I just got back from the Grant Professionals Association conference in St. Louis. It was a great conference with lots of learning opportunities for grant pros.
I presented a session entitled “The State of Grantseeking and Its Implications for Grant Professionals” that drew some conclusions about what the current state of grantseeking means for everyone involved in the grantseeking process. One of the issues that rose to the forefront was the increased competition for grants with limited available resources.
Several people asked about how to make the case to others in their organization (say, senior management) that a particular grant was not worth pursuing, particularly given limited resources. I mentioned the concept of a net grant calculation, and enough people asked me about it that I figured it was worth writing a blog post (it’s something I’ve talked about before, but not in this forum).
So here goes. Fair warning: this is going to be a bit long.
The net grant calculation is a tool to help discern the net monetary value a grant will provide to your organization — so the grant revenue net of expenses to get and manage the grant. Fundamentally, it is:
Grant Amount – Total Grant Cost = Net Grant
For simplicity, just taking the amount requested as the grant amount is a good starting point, but it doesn’t accurately reflect the expected amount of the grant. Since this post is going to get long, and I want to get to the meat of this calculation quickly, I’ll put the more nuanced version of the grant amount (the expected amount) further down, and you can read all the way through if you’re so inclined.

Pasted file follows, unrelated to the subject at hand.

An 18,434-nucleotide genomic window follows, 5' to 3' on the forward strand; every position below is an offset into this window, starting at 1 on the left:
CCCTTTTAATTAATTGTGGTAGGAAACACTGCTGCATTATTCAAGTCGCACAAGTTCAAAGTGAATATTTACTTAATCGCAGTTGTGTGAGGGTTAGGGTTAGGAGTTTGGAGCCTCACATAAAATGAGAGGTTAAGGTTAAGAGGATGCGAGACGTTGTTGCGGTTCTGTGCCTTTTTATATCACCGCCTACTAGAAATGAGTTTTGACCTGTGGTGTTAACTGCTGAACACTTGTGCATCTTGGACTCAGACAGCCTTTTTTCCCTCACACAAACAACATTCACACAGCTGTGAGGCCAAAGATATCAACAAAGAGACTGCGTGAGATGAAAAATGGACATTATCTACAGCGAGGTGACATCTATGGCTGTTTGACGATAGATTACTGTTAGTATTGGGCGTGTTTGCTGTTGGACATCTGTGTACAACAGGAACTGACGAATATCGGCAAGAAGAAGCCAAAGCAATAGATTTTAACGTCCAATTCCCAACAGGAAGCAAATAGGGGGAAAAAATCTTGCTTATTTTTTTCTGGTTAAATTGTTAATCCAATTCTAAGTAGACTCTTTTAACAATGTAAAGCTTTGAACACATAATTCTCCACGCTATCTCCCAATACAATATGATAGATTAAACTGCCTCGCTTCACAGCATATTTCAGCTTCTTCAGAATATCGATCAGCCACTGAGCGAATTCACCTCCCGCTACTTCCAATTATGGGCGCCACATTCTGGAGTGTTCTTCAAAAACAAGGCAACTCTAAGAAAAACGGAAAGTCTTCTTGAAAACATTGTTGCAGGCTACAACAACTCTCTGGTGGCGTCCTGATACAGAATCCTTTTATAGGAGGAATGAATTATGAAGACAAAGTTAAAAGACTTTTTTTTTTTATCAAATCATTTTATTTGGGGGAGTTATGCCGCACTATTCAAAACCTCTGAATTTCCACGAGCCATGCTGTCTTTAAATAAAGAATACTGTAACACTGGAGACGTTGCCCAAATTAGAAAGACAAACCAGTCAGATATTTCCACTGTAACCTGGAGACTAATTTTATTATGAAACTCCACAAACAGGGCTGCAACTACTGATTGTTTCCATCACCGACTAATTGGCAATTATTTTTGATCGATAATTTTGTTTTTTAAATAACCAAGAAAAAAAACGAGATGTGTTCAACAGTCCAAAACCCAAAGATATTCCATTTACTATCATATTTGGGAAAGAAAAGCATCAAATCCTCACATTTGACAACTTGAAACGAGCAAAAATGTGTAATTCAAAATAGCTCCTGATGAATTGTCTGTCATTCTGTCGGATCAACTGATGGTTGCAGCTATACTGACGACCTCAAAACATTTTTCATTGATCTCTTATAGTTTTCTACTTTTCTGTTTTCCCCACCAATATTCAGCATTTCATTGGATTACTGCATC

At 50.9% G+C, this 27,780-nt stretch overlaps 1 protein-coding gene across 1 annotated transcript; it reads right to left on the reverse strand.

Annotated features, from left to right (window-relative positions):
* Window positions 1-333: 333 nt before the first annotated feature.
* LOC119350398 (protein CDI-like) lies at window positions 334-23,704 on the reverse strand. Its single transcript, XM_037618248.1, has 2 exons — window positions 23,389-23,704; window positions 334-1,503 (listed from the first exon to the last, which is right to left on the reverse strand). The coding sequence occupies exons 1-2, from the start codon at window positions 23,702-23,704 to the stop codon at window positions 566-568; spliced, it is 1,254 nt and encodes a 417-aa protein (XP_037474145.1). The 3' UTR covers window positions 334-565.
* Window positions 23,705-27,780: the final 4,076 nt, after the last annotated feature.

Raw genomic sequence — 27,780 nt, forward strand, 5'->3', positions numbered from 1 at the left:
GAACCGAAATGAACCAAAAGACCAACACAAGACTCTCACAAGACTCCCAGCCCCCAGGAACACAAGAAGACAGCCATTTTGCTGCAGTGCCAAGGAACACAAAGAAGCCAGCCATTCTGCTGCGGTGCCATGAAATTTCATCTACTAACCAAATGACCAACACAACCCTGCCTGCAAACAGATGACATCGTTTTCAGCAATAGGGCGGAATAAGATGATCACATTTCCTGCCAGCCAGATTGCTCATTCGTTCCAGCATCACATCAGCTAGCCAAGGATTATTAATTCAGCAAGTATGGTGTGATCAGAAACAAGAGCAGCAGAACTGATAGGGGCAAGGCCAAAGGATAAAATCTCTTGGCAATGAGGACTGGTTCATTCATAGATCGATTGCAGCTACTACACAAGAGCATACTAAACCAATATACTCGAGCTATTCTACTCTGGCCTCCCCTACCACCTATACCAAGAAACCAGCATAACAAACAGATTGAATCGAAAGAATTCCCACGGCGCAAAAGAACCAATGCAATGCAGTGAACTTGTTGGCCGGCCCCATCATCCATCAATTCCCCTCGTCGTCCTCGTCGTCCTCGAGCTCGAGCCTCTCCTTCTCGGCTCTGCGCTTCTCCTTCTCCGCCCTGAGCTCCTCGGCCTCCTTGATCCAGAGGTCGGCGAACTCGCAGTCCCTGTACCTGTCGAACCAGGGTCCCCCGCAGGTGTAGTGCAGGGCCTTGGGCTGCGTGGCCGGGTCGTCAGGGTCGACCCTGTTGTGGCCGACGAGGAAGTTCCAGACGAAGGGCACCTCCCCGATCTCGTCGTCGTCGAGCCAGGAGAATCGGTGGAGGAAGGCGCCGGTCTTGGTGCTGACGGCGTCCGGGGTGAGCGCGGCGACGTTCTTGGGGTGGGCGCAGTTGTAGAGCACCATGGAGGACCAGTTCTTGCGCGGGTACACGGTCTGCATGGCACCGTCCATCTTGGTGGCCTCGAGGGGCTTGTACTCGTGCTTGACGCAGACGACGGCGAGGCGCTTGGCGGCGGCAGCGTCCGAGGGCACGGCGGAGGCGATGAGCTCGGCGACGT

The total grant cost is not the cost to actually run the program you’re trying to get funded. You’ll need that information, too, and it figures into the decision-making process about whether or not to pursue a grant, and which grants to include as part of your grants strategy, but it’s not part of the net grant calculation.
The total grant cost is the total cost to find, apply for, get, report on, and otherwise manage the grant. The individual components may vary depending on your organization or the particular grant you’re pursuing, but here are the basic elements:
Total Grant Cost = (Hours Spent Researching Opportunity + Hours Spent Writing LOI (if there is one) + Hours Spent Writing Application + Hours Spent Communicating with Funder + Hours Spent Writing Reports + Hours Spent on Any Other Miscellaneous Grant-Related Activities) * The Hourly Salary of the Person Doing the Work
This can get a bit tricky. Your organization may have multiple people working on different parts of the grant process. And people get testy about salary information. The most accurate version of this calculation will take into account the different hourly salaries for each person working on a particular part of the grant, but if you don’t want to get into that level of detail, you can ballpark it or use industry averages.